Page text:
Wednesday, September 14, 2016

Teacher Talk: Community Read Alouds

Hi there!

Today I want to introduce a new series here on Top Shelf Text: Teacher Talk! These posts will be more education-oriented than my typical children's literature posts, but they are also aimed at parents who want to bring more educational material into their homes!

I want to kick off the series with a list of books that I'm using to set the tone in my classroom this year. As teachers, we want to encourage our students to work together as a community of leaders, learners, and friends. Many of these books will help to facilitate discussions about how best to treat others, to treat ourselves (positive self talk!) and to life each other up in the face of challenges. I think the true aim of all teachers is to help make the world a better place, and to me doing that starts with modeling those behaviors (be the change you wish to see) and using literature to show students how to do the same.

Talking Points: compassion, kindness, being an active bystander
Essential Questions: If we decided to make our school and our world a better place, what kinds of things could we do? What would make you feel happy to come to school each day?

Talking Points: creativity, teamwork
Essential Question: What does this book teach us about working together? What would happen if everyone approached new challenges in the same exact way?

Talking Points: manners, kind/unkind behaviors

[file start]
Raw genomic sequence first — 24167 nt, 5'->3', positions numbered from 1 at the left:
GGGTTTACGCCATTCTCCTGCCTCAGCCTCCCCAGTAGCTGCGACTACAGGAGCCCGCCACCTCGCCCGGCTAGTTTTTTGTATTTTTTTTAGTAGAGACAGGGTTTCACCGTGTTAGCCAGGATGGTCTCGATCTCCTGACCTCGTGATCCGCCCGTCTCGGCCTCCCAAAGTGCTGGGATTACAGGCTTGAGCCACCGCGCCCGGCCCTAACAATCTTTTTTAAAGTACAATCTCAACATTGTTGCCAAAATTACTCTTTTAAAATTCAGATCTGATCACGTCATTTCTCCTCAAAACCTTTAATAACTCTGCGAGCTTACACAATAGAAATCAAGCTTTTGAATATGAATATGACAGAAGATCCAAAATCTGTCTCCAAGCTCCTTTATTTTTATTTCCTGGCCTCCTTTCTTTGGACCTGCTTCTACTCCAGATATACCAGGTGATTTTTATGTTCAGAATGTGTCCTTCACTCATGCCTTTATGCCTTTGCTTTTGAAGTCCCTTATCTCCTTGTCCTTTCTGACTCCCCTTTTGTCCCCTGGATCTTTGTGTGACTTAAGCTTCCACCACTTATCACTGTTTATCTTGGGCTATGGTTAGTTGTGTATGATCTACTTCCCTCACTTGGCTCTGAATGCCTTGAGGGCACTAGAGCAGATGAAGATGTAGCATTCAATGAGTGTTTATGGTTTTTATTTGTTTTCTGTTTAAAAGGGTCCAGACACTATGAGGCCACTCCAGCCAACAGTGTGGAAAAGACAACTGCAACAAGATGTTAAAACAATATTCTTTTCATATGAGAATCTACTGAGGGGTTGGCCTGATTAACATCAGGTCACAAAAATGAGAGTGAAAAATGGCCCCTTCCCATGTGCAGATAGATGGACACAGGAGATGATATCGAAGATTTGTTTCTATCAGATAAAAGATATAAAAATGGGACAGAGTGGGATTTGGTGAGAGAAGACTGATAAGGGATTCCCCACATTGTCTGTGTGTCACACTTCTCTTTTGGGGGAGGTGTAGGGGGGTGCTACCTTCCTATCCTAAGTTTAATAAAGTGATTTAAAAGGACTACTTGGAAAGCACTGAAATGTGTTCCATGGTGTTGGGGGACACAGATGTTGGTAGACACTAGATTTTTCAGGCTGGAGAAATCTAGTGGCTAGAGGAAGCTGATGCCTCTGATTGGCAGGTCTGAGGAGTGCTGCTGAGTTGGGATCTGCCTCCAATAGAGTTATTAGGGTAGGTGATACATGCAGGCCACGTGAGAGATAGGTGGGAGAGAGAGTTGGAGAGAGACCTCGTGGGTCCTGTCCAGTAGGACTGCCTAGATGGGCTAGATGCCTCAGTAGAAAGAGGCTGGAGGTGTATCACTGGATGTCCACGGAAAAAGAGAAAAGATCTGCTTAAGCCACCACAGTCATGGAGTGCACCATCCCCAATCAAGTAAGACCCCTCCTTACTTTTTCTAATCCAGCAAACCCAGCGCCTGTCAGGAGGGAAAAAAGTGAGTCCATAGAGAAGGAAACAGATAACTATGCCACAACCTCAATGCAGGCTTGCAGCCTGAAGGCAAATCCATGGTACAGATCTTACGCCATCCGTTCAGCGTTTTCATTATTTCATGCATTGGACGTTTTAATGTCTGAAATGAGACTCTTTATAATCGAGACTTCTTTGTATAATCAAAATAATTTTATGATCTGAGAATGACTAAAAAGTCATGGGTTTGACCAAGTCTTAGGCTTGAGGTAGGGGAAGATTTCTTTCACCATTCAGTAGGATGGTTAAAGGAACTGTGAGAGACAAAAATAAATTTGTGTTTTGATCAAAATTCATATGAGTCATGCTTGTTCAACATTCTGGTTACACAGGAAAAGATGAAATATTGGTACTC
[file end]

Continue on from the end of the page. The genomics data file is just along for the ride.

Essential Questions: What was the difference between the rude cakes and the giant cyclopses? Which one would you rather be friends with, and why?

Talking Points: teamwork, pursuing personal interests, second chances
Essential Questions: Did Iggy give up when he was told that there was no place for architecture in second grade? What happened when Miss Greer kept an open mind?

Talking points: acts of kindness, community
Essential Questions: What acts of kindness could we do in this classroom and in our school community?

Talking Points: manners, individual differences
Essential Questions: How can we use the ideas from Do Unto Otters to write our classroom rules?

I'll be using many of these books over the course of our first two weeks and then at regular intervals throughout the year to keep my students thinking about what kind of actions make for a positive classroom culture.

I want to also add that, because I am a substantially separate special education teacher, the stigma that we try to prevent in schools is often directed at my students. Some of them look different from their typically developing peers, and some look the same but act differently. Teaching children (both in school and at home) to treat everyone with kindness has become increasingly important to me as I teach in a classroom of students who really need extra TLC. I hope that encouraging parents and other teachers to use literature to teach kindness in the classroom will help to make our world just a little bit safer for all children.

Do you have a book that you'd like to add to this list? Comment below! I'm always looking to grow my collection!

Happy Reading!

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